"In the growing constellation of Katrina stories, Josh Clark's masterful tale shines brightest. The Apocalypse destroyed a city and ripped to shreds lives, but the legibility of its profound inner impact had to wait for this book, which is a love story. Clark's book is our Love in a Time of Cholera, but, even more than Marquez's novel, it is immediate and wrenching and true, while its rhythms, like Marquez's, are nothing short of majestic. Josh Clark has written the great nonfiction New Orleans novel, a book that's here to stay.

— Andrei Codrescu, NPR correspondent and author of New Orleans, Mon Amour

"For those of us who still mourn and fear we will always mourn for our beloved New Orleans, Joshua Clark's memoir of the terrible Katrina — for which he would not abandon the city — is a tough and beautiful thing. He has an eye and an ear for the crucial details and he is also a really fine writer. You will mourn anew reading this book, but it will help you heal."

— Robert Olen Butler, author of Severance and the Pulitzer Prize-winning A Good Scent from a Strange Mountain

"Sprawling, rambunctious, and finally very moving, Josh Clark's Heart Like Water is a valuable, kaleidoscopic record of a time when reality got turned inside out in America's most soulful city."

— Tom Piazza, author of Why New Orleans Matters

"Heart Like Water gives us not only a first-person history of a horrific time, but all the chaos and absurdity of that time. Clark has produced something that is not only entertaining, but an important document explaining how people adjust and survive."

— John Barry, author of The Great Influenza and Rising Tide

"Joshua Clark stuck it out in New Orleans during Katrina and the ensuing flood and serves up Apocalypse stew, which doesn't go down easy. Heart Like Water is street reporting at its rawest and most revealing. Clark tells what happened as it happened, the disgusting, painful truth without pontificating from a safe distance. He's a soul survivor if ever there was one."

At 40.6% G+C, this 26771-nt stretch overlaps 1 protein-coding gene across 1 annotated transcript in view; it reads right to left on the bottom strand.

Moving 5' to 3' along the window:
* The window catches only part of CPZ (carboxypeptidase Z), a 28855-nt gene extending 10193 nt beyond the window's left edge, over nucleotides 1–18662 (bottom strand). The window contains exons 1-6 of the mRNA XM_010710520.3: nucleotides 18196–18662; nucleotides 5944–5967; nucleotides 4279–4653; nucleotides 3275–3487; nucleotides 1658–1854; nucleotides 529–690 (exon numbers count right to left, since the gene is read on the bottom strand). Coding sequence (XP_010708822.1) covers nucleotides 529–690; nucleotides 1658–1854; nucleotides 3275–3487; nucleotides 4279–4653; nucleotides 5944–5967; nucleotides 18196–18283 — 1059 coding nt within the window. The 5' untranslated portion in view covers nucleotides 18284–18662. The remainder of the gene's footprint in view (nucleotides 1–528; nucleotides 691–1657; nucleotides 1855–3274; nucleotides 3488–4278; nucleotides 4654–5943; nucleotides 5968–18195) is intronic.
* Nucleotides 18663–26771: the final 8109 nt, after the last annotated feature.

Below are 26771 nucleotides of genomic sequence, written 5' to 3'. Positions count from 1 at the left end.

— Barry Gifford, author of Wild at Heart and Night People

"The hurricane as seen by a young man in the French Quarter who stayed through it all, describing a trajectory from horrified onlooker to rebel and outcast to angel and mystic and madman, to trauma victim and political activist. As an adopted son of Louisiana and friend to its residents, witness to suffering and the loss of all some possess — the one thing that is not lost is his devotion to the place and admiration of their spirit and plea for their future."

— Nancy Lemann, author of Malaise and The Fiery Pantheon

"What was it like? That's what you want to know, isn't it? What was it like when the levees collapsed and New Orleans sank into chaos? Heart Like Water is the vivid eyewitness account by Joshua Clark of life and love in a ruined city."

— John Biguenet, author of Oyster and The Torturer's Apprentice

Publishers Weekly